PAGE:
The Kings Church, Aldershot
In 1985, Queens Road Baptist church ceased to exist as, due to developments in his ministry, Mr Pusey took the very large congregation to a disused cinema (the 1930’s Ritz in the High Street, Aldershot) and formed The Kings Church, a new, non-denominational centre of Christian worship. The keys to the building on the York Road and Queens Road junction were passes to the Baptist Union Trust as trustees of the building. Despite the departure, the building was left fully equipped with chairs etc. It is believed that during this time a few remaining worshippers continued to meet.
Farnborough Baptist Church
Farnborough Baptist reopened it's doors as a church community in May 1987. Not much has been written about this period, yet as it is yet to be considered "history".
John Layzell faithfully ministered at the church until his retirement in 2018, following which the church's search for a new minister was not made easier by the Corona Virus pandemic, which forced churches to meet online rather than in person. Retired minister Simon Boddington moderated the church through this period and in September 2021 formerly appointed Josh Waldock as Minister in Training.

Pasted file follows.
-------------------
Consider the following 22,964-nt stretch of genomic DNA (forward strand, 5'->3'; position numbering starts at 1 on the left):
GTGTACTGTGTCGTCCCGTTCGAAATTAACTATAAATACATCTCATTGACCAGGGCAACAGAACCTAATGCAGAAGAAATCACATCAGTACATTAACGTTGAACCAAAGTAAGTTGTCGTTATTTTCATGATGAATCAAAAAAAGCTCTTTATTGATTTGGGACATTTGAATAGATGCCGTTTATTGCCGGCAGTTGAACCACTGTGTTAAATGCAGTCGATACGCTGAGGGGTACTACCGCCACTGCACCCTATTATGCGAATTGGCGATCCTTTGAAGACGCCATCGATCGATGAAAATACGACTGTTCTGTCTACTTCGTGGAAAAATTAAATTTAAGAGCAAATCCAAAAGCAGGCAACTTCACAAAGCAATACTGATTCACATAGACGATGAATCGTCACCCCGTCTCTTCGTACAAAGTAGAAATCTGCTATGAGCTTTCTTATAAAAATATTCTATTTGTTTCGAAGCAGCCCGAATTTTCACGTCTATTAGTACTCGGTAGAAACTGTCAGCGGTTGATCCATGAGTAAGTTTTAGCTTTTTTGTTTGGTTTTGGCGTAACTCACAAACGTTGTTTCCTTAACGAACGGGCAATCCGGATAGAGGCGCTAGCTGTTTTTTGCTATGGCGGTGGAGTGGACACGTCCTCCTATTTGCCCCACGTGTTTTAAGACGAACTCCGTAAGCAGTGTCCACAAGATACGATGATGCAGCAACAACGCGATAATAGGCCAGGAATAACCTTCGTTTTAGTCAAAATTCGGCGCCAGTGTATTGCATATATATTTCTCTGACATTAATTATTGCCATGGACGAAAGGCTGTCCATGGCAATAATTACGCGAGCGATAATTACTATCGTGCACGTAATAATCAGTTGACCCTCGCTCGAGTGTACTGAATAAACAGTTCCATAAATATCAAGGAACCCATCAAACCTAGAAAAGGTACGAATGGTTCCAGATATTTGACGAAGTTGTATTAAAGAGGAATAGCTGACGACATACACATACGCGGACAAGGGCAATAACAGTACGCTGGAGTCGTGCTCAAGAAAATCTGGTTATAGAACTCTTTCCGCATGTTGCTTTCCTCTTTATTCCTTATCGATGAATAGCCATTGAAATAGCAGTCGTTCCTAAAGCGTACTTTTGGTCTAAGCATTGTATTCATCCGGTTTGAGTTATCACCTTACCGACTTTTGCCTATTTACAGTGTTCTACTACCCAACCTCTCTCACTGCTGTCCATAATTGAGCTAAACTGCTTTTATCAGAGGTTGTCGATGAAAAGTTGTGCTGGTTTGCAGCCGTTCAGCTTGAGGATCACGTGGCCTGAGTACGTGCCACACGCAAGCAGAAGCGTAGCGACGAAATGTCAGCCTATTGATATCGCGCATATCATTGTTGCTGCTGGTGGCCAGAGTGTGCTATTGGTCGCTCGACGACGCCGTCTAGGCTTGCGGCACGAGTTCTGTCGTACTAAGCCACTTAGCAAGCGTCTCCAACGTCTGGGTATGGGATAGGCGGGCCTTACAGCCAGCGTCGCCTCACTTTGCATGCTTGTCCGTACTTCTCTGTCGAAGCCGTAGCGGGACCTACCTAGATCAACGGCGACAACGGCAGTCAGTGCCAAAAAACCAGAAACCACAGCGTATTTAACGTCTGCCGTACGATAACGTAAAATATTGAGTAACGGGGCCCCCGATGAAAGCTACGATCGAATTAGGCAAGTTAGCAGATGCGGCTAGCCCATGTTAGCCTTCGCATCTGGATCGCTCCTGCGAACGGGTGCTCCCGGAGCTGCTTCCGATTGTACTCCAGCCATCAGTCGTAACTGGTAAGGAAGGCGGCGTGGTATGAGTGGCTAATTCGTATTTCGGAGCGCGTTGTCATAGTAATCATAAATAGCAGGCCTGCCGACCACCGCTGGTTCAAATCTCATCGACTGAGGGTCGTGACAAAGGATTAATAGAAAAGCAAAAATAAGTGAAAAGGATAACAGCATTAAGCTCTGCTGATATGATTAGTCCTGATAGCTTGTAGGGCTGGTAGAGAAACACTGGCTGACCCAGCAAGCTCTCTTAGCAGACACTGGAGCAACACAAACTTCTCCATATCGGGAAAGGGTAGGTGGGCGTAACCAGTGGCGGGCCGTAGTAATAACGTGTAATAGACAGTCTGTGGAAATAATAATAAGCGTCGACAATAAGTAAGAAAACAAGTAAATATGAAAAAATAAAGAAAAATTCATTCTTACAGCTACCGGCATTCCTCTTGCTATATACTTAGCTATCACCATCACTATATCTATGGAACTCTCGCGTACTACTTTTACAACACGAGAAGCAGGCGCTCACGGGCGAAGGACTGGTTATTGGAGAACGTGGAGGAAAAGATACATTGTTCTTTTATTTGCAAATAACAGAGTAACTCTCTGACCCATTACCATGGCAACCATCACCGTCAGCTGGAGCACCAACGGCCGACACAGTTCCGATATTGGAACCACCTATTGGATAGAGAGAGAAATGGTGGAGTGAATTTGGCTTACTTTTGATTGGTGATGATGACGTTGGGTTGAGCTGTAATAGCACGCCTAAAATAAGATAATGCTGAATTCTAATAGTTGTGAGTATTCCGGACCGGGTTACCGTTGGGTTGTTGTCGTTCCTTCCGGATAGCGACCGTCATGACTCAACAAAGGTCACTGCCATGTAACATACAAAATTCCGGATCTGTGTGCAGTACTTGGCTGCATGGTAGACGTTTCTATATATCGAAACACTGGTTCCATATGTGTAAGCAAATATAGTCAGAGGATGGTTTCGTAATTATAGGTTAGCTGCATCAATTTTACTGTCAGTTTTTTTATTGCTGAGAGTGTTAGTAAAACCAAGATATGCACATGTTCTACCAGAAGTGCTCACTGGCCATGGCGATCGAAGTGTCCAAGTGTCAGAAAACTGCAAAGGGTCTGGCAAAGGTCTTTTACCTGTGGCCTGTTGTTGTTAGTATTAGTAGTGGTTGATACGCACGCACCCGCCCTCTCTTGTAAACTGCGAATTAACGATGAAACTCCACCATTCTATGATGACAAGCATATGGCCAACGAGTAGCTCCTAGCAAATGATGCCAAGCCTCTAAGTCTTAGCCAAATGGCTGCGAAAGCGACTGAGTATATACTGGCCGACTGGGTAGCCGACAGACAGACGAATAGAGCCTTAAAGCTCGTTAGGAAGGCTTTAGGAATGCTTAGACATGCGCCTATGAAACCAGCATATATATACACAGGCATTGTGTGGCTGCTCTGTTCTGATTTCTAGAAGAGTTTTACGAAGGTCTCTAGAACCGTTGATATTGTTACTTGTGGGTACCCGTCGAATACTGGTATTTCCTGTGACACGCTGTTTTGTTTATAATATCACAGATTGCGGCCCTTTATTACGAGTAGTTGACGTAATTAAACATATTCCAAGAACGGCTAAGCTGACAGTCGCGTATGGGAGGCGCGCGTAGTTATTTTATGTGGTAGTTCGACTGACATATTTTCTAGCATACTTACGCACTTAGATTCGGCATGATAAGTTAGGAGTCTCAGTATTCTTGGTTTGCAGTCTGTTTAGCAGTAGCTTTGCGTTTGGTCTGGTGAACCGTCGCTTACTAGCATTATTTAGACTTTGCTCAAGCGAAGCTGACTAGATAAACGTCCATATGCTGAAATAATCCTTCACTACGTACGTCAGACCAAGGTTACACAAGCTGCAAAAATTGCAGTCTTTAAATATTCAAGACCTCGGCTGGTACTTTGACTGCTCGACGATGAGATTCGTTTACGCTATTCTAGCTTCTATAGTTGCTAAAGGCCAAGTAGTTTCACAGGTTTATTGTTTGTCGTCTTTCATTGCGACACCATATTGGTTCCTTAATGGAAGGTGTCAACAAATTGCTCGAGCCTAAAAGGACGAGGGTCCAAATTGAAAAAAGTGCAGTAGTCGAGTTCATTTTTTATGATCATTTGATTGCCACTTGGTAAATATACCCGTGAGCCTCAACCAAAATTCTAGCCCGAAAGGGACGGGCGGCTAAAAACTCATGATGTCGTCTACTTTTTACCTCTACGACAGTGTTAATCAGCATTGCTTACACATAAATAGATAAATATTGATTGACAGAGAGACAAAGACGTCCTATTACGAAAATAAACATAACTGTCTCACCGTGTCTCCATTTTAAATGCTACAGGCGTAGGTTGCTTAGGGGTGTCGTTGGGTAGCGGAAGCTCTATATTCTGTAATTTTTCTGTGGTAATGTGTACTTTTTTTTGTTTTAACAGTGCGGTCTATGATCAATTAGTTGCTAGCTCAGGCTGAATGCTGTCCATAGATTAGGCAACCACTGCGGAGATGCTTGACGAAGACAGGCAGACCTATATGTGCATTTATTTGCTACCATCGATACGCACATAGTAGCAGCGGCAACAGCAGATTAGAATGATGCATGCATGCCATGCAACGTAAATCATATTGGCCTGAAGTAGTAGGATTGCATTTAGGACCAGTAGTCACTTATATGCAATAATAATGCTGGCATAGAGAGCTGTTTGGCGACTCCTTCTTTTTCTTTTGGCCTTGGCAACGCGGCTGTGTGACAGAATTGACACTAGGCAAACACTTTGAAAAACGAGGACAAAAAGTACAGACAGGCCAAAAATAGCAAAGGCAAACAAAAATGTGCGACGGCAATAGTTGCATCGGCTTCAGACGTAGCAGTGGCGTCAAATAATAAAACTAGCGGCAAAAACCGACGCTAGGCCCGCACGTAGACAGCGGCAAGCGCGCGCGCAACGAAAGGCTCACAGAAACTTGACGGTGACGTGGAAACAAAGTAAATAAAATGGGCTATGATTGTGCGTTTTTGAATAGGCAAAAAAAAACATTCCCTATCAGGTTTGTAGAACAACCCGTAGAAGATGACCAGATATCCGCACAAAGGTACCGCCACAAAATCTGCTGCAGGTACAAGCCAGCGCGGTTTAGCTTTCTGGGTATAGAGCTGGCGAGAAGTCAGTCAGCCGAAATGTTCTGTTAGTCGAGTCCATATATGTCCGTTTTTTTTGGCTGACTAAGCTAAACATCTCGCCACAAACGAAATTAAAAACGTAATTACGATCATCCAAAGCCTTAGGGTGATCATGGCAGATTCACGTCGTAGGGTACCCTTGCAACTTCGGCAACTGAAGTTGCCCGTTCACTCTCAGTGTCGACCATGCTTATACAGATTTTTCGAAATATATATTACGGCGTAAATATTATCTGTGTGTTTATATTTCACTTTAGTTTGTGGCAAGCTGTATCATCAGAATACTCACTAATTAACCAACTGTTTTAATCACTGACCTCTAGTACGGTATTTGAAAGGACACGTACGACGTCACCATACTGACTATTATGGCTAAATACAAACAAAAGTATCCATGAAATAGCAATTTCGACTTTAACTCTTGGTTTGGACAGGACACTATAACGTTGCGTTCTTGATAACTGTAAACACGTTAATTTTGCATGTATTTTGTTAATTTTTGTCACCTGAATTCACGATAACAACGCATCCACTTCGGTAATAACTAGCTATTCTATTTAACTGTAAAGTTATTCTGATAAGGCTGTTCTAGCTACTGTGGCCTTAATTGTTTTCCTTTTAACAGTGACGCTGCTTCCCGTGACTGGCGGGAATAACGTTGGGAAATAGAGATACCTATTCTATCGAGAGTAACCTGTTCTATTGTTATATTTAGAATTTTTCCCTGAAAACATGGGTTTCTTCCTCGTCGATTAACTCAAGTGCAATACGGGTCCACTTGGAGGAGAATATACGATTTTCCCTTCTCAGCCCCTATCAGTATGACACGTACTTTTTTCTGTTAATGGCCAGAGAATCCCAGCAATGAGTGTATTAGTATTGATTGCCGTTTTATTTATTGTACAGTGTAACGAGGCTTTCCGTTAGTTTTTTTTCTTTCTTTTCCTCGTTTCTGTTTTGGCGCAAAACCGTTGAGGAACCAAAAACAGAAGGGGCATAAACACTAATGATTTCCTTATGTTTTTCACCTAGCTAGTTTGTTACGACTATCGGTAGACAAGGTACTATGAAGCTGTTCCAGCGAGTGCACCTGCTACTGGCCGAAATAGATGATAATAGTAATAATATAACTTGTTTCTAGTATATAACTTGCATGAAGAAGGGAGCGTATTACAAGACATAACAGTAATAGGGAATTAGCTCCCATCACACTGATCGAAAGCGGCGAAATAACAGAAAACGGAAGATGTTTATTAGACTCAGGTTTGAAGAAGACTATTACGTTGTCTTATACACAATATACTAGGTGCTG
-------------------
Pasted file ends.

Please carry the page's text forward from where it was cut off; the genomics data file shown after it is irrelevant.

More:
In August 2022, as part of the church's Centenary celebrations they entered into a small building project. It was decided that we invest in a few changes to improve the life of the current members and to future proof the building for the next generation of worshipers. Gas heaters were removed, new smart radiators were installed as well as installing solar panels. The final improvement was the installation of sound absorption panels on the ceiling of the main hall. It was a joy to announce at the anniversary service that the funds to complete this work were already collected due to the generosity of the church membership over the previous 100 years as well as a grant from the Benefact Trust.